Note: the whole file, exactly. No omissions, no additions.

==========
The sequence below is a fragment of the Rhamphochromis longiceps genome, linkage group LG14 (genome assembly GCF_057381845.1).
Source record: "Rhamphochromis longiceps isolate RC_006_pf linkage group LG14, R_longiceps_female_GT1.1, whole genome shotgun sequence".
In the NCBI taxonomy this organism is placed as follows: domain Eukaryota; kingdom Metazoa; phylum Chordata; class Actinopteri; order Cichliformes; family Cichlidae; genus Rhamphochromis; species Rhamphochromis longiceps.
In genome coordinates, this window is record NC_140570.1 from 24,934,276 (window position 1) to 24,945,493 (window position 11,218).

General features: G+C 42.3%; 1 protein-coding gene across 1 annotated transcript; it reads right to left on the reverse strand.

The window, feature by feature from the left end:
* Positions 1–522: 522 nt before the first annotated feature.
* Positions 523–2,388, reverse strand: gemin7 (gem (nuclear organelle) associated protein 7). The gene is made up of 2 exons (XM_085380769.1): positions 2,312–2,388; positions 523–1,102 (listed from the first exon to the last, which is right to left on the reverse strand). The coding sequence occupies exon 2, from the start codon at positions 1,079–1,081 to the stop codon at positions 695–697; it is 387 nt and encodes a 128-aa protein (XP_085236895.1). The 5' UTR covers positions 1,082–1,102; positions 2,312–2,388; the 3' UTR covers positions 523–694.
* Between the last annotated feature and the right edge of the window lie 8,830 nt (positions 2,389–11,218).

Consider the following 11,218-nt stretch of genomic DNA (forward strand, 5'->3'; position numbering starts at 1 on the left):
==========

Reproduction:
The sequence below is a fragment of the Rhamphochromis longiceps genome, linkage group LG14 (genome assembly GCF_057381845.1).
Source record: "Rhamphochromis longiceps isolate RC_006_pf linkage group LG14, R_longiceps_female_GT1.1, whole genome shotgun sequence".
In the NCBI taxonomy this organism is placed as follows: domain Eukaryota; kingdom Metazoa; phylum Chordata; class Actinopteri; order Cichliformes; family Cichlidae; genus Rhamphochromis; species Rhamphochromis longiceps.
In genome coordinates, this window is record NC_140570.1 from 24,934,276 (window position 1) to 24,945,493 (window position 11,218).

General features: G+C 42.3%; 1 protein-coding gene across 1 annotated transcript; it reads right to left on the reverse strand.

The window, feature by feature from the left end:
* Positions 1–522: 522 nt before the first annotated feature.
* Positions 523–2,388, reverse strand: gemin7 (gem (nuclear organelle) associated protein 7). The gene is made up of 2 exons (XM_085380769.1): positions 2,312–2,388; positions 523–1,102 (listed from the first exon to the last, which is right to left on the reverse strand). The coding sequence occupies exon 2, from the start codon at positions 1,079–1,081 to the stop codon at positions 695–697; it is 387 nt and encodes a 128-aa protein (XP_085236895.1). The 5' UTR covers positions 1,082–1,102; positions 2,312–2,388; the 3' UTR covers positions 523–694.
* Between the last annotated feature and the right edge of the window lie 8,830 nt (positions 2,389–11,218).

Consider the following 11,218-nt stretch of genomic DNA (forward strand, 5'->3'; position numbering starts at 1 on the left):